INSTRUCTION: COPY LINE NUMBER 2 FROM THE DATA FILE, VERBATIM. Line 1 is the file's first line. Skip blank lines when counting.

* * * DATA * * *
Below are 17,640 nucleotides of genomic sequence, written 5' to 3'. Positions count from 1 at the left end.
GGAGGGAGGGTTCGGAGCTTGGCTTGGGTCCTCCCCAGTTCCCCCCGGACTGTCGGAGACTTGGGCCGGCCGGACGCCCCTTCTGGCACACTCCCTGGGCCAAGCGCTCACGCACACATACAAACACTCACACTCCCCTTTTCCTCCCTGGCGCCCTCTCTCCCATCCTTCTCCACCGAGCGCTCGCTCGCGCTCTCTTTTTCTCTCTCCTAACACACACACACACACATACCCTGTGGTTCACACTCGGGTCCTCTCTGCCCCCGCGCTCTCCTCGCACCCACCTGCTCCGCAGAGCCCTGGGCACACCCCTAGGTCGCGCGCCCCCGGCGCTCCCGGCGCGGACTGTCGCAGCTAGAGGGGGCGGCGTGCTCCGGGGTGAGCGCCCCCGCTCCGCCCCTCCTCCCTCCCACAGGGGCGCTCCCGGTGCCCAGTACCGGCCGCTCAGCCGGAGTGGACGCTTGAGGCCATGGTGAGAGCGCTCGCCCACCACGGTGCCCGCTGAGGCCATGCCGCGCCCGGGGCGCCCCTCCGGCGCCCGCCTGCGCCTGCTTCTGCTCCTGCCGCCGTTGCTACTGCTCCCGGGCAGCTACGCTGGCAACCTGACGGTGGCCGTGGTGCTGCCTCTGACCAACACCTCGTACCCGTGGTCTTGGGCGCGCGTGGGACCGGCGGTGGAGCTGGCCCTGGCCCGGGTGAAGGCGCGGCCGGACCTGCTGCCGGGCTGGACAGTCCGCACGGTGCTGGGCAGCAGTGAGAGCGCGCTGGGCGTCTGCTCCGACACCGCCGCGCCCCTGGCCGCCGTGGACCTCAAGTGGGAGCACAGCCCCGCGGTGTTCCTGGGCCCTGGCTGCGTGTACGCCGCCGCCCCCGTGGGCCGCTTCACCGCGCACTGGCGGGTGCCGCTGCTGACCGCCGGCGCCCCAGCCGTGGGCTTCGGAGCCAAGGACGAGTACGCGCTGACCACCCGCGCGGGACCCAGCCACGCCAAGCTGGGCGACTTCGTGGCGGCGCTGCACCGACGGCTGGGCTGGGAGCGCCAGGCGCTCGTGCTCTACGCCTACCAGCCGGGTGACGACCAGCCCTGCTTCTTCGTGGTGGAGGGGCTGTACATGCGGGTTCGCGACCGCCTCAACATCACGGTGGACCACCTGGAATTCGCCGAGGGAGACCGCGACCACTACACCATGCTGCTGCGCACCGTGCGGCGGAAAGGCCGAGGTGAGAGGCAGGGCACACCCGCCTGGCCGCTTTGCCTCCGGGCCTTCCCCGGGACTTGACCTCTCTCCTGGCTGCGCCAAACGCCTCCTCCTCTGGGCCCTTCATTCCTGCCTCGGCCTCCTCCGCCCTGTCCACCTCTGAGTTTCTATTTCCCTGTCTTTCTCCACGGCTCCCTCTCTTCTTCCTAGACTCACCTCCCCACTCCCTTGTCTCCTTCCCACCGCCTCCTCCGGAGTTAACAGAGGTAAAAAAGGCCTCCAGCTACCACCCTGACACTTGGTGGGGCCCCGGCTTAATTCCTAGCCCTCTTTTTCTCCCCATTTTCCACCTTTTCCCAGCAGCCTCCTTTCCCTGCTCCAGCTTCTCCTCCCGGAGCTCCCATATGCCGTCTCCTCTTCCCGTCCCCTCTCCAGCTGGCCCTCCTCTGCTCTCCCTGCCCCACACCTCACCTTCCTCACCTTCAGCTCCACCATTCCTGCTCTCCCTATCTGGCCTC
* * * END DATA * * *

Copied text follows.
GGAGGGAGGGTTCGGAGCTTGGCTTGGGTCCTCCCCAGTTCCCCCCGGACTGTCGGAGACTTGGGCCGGCCGGACGCCCCTTCTGGCACACTCCCTGGGCCAAGCGCTCACGCACACATACAAACACTCACACTCCCCTTTTCCTCCCTGGCGCCCTCTCTCCCATCCTTCTCCACCGAGCGCTCGCTCGCGCTCTCTTTTTCTCTCTCCTAACACACACACACACACATACCCTGTGGTTCACACTCGGGTCCTCTCTGCCCCCGCGCTCTCCTCGCACCCACCTGCTCCGCAGAGCCCTGGGCACACCCCTAGGTCGCGCGCCCCCGGCGCTCCCGGCGCGGACTGTCGCAGCTAGAGGGGGCGGCGTGCTCCGGGGTGAGCGCCCCCGCTCCGCCCCTCCTCCCTCCCACAGGGGCGCTCCCGGTGCCCAGTACCGGCCGCTCAGCCGGAGTGGACGCTTGAGGCCATGGTGAGAGCGCTCGCCCACCACGGTGCCCGCTGAGGCCATGCCGCGCCCGGGGCGCCCCTCCGGCGCCCGCCTGCGCCTGCTTCTGCTCCTGCCGCCGTTGCTACTGCTCCCGGGCAGCTACGCTGGCAACCTGACGGTGGCCGTGGTGCTGCCTCTGACCAACACCTCGTACCCGTGGTCTTGGGCGCGCGTGGGACCGGCGGTGGAGCTGGCCCTGGCCCGGGTGAAGGCGCGGCCGGACCTGCTGCCGGGCTGGACAGTCCGCACGGTGCTGGGCAGCAGTGAGAGCGCGCTGGGCGTCTGCTCCGACACCGCCGCGCCCCTGGCCGCCGTGGACCTCAAGTGGGAGCACAGCCCCGCGGTGTTCCTGGGCCCTGGCTGCGTGTACGCCGCCGCCCCCGTGGGCCGCTTCACCGCGCACTGGCGGGTGCCGCTGCTGACCGCCGGCGCCCCAGCCGTGGGCTTCGGAGCCAAGGACGAGTACGCGCTGACCACCCGCGCGGGACCCAGCCACGCCAAGCTGGGCGACTTCGTGGCGGCGCTGCACCGACGGCTGGGCTGGGAGCGCCAGGCGCTCGTGCTCTACGCCTACCAGCCGGGTGACGACCAGCCCTGCTTCTTCGTGGTGGAGGGGCTGTACATGCGGGTTCGCGACCGCCTCAACATCACGGTGGACCACCTGGAATTCGCCGAGGGAGACCGCGACCACTACACCATGCTGCTGCGCACCGTGCGGCGGAAAGGCCGAGGTGAGAGGCAGGGCACACCCGCCTGGCCGCTTTGCCTCCGGGCCTTCCCCGGGACTTGACCTCTCTCCTGGCTGCGCCAAACGCCTCCTCCTCTGGGCCCTTCATTCCTGCCTCGGCCTCCTCCGCCCTGTCCACCTCTGAGTTTCTATTTCCCTGTCTTTCTCCACGGCTCCCTCTCTTCTTCCTAGACTCACCTCCCCACTCCCTTGTCTCCTTCCCACCGCCTCCTCCGGAGTTAACAGAGGTAAAAAAGGCCTCCAGCTACCACCCTGACACTTGGTGGGGCCCCGGCTTAATTCCTAGCCCTCTTTTTCTCCCCATTTTCCACCTTTTCCCAGCAGCCTCCTTTCCCTGCTCCAGCTTCTCCTCCCGGAGCTCCCATATGCCGTCTCCTCTTCCCGTCCCCTCTCCAGCTGGCCCTCCTCTGCTCTCCCTGCCCCACACCTCACCTTCCTCACCTTCAGCTCCACCATTCCTGCTCTCCCTATCTGGCCTC